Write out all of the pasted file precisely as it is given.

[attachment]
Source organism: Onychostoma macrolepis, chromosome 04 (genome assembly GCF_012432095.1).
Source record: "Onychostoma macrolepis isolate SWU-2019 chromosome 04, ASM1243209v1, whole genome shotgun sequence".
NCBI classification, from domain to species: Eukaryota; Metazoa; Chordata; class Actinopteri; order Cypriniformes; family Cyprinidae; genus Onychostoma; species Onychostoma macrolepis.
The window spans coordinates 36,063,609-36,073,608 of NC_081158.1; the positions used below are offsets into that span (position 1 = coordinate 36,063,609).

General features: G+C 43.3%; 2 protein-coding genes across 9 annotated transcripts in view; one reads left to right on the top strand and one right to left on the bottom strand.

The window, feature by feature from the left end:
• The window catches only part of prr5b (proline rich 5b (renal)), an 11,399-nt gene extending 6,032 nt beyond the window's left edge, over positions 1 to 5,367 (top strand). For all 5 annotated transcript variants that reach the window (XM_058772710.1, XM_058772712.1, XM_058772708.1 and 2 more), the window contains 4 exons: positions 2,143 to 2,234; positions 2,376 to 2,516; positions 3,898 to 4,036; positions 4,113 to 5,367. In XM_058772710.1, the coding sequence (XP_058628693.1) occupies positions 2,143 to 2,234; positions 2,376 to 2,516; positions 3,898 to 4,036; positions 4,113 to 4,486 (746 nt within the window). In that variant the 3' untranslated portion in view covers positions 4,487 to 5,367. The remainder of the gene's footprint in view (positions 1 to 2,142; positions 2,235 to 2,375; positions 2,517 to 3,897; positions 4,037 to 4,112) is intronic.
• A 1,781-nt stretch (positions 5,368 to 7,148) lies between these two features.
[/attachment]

Source organism: Onychostoma macrolepis, chromosome 04 (genome assembly GCF_012432095.1).
Source record: "Onychostoma macrolepis isolate SWU-2019 chromosome 04, ASM1243209v1, whole genome shotgun sequence".
NCBI classification, from domain to species: Eukaryota; Metazoa; Chordata; class Actinopteri; order Cypriniformes; family Cyprinidae; genus Onychostoma; species Onychostoma macrolepis.
The window spans coordinates 36,063,609-36,073,608 of NC_081158.1; the positions used below are offsets into that span (position 1 = coordinate 36,063,609).

General features: G+C 43.3%; 2 protein-coding genes across 9 annotated transcripts in view; one reads left to right on the top strand and one right to left on the bottom strand.

The window, feature by feature from the left end:
• The window catches only part of prr5b (proline rich 5b (renal)), an 11,399-nt gene extending 6,032 nt beyond the window's left edge, over positions 1 to 5,367 (top strand). For all 5 annotated transcript variants that reach the window (XM_058772710.1, XM_058772712.1, XM_058772708.1 and 2 more), the window contains 4 exons: positions 2,143 to 2,234; positions 2,376 to 2,516; positions 3,898 to 4,036; positions 4,113 to 5,367. In XM_058772710.1, the coding sequence (XP_058628693.1) occupies positions 2,143 to 2,234; positions 2,376 to 2,516; positions 3,898 to 4,036; positions 4,113 to 4,486 (746 nt within the window). In that variant the 3' untranslated portion in view covers positions 4,487 to 5,367. The remainder of the gene's footprint in view (positions 1 to 2,142; positions 2,235 to 2,375; positions 2,517 to 3,897; positions 4,037 to 4,112) is intronic.
• A 1,781-nt stretch (positions 5,368 to 7,148) lies between these two features.